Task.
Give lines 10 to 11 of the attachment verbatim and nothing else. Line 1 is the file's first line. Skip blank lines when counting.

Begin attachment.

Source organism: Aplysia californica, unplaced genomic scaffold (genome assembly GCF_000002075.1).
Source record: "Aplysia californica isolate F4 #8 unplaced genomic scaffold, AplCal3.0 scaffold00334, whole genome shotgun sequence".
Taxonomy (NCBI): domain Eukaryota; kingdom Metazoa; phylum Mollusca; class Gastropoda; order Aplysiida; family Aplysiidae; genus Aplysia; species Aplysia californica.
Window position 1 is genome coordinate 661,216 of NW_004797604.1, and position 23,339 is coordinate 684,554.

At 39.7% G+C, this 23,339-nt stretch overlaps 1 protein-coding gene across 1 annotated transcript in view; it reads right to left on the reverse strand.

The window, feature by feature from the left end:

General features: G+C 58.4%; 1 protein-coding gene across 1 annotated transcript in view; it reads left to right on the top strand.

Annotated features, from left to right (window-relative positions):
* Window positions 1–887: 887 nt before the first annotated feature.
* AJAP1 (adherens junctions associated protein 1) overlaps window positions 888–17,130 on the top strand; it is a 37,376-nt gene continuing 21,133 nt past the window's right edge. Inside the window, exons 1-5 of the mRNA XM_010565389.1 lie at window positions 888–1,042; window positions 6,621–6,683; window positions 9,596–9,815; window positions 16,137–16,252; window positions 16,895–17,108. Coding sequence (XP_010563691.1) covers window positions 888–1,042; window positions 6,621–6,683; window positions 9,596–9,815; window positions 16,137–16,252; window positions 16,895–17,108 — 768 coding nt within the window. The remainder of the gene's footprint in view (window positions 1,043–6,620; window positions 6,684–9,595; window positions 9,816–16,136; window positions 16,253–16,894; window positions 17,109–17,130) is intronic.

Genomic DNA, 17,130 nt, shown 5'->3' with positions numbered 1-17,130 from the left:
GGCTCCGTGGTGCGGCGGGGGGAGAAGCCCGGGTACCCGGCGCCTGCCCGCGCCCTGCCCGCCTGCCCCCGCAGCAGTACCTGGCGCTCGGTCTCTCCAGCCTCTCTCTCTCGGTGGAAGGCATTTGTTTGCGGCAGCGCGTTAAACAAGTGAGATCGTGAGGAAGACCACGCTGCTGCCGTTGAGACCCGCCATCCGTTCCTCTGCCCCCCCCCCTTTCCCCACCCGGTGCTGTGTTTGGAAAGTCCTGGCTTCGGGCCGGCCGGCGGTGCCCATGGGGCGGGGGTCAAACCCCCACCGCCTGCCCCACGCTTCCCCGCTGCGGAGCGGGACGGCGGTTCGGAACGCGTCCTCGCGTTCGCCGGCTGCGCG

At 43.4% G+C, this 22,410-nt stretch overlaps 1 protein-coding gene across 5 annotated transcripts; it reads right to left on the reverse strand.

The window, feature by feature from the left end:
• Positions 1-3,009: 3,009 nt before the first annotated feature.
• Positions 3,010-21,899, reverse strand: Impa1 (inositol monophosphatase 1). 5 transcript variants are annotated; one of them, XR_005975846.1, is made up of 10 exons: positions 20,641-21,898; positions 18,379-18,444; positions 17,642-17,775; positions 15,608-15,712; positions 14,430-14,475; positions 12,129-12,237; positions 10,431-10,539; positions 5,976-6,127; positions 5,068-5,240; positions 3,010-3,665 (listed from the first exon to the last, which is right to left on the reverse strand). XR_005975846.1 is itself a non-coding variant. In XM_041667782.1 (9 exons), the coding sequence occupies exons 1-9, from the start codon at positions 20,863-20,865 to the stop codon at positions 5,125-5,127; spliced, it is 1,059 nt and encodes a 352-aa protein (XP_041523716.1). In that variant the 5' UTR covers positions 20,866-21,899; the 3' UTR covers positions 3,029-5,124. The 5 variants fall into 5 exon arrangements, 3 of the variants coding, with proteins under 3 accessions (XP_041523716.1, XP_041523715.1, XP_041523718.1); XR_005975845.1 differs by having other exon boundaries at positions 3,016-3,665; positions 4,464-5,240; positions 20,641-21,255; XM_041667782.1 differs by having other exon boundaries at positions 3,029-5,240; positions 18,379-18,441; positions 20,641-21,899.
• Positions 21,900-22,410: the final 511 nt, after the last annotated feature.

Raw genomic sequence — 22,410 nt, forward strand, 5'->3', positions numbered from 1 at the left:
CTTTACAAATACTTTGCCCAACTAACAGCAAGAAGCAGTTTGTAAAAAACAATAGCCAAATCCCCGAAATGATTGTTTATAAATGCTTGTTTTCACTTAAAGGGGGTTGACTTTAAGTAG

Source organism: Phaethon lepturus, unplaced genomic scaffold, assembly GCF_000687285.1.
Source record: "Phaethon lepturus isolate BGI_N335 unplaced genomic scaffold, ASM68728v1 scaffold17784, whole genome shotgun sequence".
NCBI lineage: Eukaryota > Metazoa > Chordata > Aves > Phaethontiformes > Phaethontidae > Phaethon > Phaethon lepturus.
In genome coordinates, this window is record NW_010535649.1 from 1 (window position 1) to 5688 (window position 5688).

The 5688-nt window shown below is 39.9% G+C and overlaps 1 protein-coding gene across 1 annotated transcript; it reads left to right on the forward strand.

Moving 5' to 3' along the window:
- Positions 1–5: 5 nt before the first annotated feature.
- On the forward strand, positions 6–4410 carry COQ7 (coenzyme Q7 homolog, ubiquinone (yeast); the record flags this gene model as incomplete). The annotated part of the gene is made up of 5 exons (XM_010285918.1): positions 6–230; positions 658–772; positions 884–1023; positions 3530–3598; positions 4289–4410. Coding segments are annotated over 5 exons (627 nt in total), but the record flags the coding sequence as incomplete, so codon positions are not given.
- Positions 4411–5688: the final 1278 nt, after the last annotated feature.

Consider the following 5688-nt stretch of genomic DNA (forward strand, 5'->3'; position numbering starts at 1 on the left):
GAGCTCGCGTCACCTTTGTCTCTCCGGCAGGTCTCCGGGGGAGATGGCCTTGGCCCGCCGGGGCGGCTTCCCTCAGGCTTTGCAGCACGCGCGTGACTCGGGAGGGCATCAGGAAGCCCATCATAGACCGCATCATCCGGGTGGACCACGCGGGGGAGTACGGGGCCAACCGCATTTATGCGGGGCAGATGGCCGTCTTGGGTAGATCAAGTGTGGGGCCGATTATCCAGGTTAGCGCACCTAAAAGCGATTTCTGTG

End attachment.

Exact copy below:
* AJAP1 (adherens junctions associated protein 1) overlaps window positions 888–17,130 on the top strand; it is a 37,376-nt gene continuing 21,133 nt past the window's right edge. Inside the window, exons 1-5 of the mRNA XM_010565389.1 lie at window positions 888–1,042; window positions 6,621–6,683; window positions 9,596–9,815; window positions 16,137–16,252; window positions 16,895–17,108. Coding sequence (XP_010563691.1) covers window positions 888–1,042; window positions 6,621–6,683; window positions 9,596–9,815; window positions 16,137–16,252; window positions 16,895–17,108 — 768 coding nt within the window. The remainder of the gene's footprint in view (window positions 1,043–6,620; window positions 6,684–9,595; window positions 9,816–16,136; window positions 16,253–16,894; window positions 17,109–17,130) is intronic.

Genomic DNA, 17,130 nt, shown 5'->3' with positions numbered 1-17,130 from the left: